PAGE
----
Based in Indiana, Continuous Composites 3D (CC3D) has been developing its composite 3D printing technology since as early as 2012. Its now patented process, Continuous Fiber 3D Printing (CF3D), uses a combination of UV-cure thermoset resins and continuous fiber materials (including aramid, glass and carbon fibers, as well as copper, nichrome wire and fiber optics).

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Continuous fiber composites 3D printed and deposited by a Comau robotic arm using CC3D technology.

The company has evolved significantly since it first introduced its new technology, signing collaboration partnerships with robotics giant COMAU and software giant Autodesk to support it. The goal is to parallel Stratasys’ work with Siemens and Kuka, combining extrusion with coplex robotic arm movements through the power of software. The CF3D process has various applications in the aerospace, automotive, construction, energy and sporting goods industries.

Reinforced (and Refinanced) Filament Fabrication

Silicon Valley’s Arevo Labs is a pioneer in robotic composite printing, as it began developing its own technology before even Stratasys had considered robotic AM for composites. Its process, Reinforced Filament Fabrication (RFF), integrates a standard robotic arm and a thermal extruder for high temperature thermoplastics. It is the company’s software which ultimately enables the platform to deposit continuous fibers during printing, which reinforce the part on the Z-axis.

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Arevo Labs is moving into actual composite part production through latest investment

Arevo Labs’ RFF process uses chopped fibers, which are specially directed to improve properties. This approach, as Smartech found, results in superior parts to chopped fiber composite parts made with injection molding. In May 2018, the company closed a $12.5 million financing round (led by Asahi Glass and several other VC funds) to help it progress its technology from desktop to factory environments. The company also utilizes a laser-based deposition process in addition to its continuous fiber deposition process. 

Arevo Labs also develops its own (and arguably some of the most advanced) chopped fiber composite filaments. The materials, however, are only available through the company’s manufacturing services. It is one of the few companies to offer carbon nanotube composite filaments for ESD properties as well as PEEK and PAEK-based polymers reinforced with short carbon fiber and glass fibers.

CBAM…

One of the more recent additions to the composite AM landscape comes from Impossible Objects, an Illinois startup responsible for composite-based additive manufacturing technology (CBAM). The process, described by Impossible Objects as “a completely new approach to 3D printing” is capable of producing parts made from carbon, Kevlar or glass fibers bonded with thermoplastic matrix materials, including nylon, polyamide, polyethylene, PEEK and others.

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Impossibile Objects CBAM machine, also installed at Ford Motors

The inkjet-based system consists of a multiple step process that begins with the feeding of a fiber sheet into the printer. Next, the printer deposits print fluid onto the fiber sheet in a pattern or shape specified by the CAD file in question. The printer then deposits polymer powder onto the fluid, bonding it to the fiber sheet. This process is repeated until the object is built up and the un-bonded portions of fiber sheets can be removed. Impossible Objects raised $6.4 million in the latest funding round and has already installed two systems at Ford Motor Company.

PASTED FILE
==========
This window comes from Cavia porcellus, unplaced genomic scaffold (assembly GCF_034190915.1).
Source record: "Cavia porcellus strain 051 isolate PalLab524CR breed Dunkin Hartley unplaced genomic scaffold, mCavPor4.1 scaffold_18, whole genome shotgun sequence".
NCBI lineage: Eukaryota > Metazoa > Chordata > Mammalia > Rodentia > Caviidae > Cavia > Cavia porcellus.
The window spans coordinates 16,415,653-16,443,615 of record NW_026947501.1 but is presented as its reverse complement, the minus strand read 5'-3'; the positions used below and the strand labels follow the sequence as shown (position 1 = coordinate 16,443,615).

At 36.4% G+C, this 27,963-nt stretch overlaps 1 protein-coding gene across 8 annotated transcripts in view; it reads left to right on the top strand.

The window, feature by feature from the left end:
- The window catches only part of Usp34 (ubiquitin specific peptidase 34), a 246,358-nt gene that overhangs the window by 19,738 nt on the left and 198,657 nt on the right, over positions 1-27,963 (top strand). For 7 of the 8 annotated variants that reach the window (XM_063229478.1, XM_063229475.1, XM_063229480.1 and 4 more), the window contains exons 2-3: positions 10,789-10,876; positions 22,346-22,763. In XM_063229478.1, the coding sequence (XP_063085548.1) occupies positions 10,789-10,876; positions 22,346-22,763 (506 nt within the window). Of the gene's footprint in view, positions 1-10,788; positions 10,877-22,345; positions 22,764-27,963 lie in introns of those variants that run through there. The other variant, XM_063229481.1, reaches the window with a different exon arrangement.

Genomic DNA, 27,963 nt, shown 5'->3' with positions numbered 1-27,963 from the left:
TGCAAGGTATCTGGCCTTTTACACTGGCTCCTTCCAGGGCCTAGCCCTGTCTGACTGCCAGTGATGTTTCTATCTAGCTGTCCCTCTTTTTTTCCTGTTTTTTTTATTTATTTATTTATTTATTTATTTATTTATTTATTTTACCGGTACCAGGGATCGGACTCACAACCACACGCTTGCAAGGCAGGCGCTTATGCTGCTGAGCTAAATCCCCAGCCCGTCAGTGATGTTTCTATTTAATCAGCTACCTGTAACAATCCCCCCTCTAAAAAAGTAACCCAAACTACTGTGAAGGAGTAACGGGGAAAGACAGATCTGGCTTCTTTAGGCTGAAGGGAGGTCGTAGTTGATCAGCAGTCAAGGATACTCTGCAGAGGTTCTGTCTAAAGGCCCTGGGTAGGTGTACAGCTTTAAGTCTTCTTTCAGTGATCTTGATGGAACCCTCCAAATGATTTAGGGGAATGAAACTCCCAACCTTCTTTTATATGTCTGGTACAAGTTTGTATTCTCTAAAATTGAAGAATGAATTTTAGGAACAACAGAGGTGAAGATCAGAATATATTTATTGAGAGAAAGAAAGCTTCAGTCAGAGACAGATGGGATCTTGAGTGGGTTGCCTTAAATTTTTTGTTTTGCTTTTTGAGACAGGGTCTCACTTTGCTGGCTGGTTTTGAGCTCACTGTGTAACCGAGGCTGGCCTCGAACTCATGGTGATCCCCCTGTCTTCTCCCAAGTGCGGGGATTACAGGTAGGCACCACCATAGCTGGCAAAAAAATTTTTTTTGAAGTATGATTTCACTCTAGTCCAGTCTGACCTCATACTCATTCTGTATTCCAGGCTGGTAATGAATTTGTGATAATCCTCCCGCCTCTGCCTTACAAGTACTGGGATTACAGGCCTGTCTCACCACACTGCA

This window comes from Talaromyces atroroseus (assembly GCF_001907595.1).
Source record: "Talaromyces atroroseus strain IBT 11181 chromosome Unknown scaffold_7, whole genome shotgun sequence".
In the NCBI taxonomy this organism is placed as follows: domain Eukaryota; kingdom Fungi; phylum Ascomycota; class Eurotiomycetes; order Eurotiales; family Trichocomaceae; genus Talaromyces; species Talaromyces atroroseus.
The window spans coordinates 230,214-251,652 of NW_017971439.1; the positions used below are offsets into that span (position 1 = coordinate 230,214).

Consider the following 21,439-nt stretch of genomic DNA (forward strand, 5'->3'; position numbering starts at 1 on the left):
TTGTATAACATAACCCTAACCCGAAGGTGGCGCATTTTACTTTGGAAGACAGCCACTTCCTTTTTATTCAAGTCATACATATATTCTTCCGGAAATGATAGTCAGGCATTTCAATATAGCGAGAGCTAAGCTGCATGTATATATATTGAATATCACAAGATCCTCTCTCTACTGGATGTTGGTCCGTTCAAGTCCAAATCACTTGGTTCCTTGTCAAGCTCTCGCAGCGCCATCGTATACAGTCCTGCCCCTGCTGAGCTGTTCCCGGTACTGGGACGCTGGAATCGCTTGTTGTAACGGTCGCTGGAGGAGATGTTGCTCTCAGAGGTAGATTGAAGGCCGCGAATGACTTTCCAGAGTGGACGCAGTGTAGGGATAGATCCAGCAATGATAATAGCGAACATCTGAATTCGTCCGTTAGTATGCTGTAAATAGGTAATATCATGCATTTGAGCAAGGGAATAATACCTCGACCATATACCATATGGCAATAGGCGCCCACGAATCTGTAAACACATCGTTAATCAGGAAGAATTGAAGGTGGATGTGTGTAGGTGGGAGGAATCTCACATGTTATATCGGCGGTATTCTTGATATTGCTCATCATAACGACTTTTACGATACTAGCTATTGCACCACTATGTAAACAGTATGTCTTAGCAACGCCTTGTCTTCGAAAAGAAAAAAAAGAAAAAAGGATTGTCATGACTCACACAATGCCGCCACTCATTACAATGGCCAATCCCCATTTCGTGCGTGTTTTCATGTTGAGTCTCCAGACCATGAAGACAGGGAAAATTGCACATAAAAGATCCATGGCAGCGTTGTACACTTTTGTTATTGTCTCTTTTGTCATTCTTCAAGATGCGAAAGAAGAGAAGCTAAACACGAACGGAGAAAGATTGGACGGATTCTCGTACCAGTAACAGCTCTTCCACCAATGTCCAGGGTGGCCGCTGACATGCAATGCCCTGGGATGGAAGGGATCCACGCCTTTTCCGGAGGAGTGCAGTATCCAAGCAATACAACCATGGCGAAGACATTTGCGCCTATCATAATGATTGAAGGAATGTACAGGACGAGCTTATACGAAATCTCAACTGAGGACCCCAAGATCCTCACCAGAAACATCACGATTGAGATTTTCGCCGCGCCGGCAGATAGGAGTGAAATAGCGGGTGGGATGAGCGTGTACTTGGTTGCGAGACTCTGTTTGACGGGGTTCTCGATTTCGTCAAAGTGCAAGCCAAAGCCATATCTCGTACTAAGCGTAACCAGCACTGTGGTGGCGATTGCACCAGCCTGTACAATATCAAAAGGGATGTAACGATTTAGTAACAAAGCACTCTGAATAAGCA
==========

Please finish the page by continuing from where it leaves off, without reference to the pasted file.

LSAM, BAAM

Developed in partnership with the Oak Ridge National Laboratory, Cincinnati Inc’s BAAM 3D printer is not only one of the largest 3D printers on the market, but it is also capable of extrusion-based composite AM. The technology uses thermal extrusion and plastic granules of composite materials to rapidly build up large, strong and lightweight parts.

Helping to keep production costs low is the fact that the BAAM system uses injection molding pellets as a print material, meaning it does not require specialty filaments. The system has been used to produce carbon fiber composite parts, which have demonstrated superior strength and thermal conductivity. 

Similarly, LSAM (Large Scale Additive Manufacturing) technology was developed by Thermwood to produce large to very large sized components from reinforced thermoplastic composite materials. Applications include industrial tooling, masters, patterns, molds and production fixtures for a variety of industries including aerospace, automotive, foundry and boating.

Future of composites

Of course, the aforementioned composite additive manufacturing technologies are anything but exhaustive, as a number of other companies are working to develop composite AM processes (we’re eager to see what Orbital Composites will soon launch!), new composite materials and more. 3D Systems, EOS, Prodways and even new entry HP, for instance, have already developed a range of composite carbon and glass fiber materials suitable for their polymer powder bed fusion (SLS and MJF) 3D printing platforms. Third party suppliers like CRP Group also introduced advanced carbon and glass fiber materials for standard SLS systems. Innovation advances at very high speeds.

To learn more about SmarTech’s latest finding in composite additive manufacturing be sure to register to attend SmarTech’s upcoming Analyst Day taking place on September 27, 2018 where analysis and forecasts of service bureau markets will be presented. See https://www.smartechpublishing.com/smartech-event/ for additional details.

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Tess Boissonneault

Tess Boissonneault moved from her home of Montreal, Canada to the Netherlands in 2014 to pursue a master’s degree in Media Studies at the University of Amsterdam. It was during her time in Amsterdam that she became acquainted with 3D printing technology and began writing for a local additive manufacturing news platform. Now based in France, Tess has over two and a half years experience writing, editing and publishing additive manufacturing content with a particular interest in women working within the industry. She is an avid follower of the ever-evolving AM industry.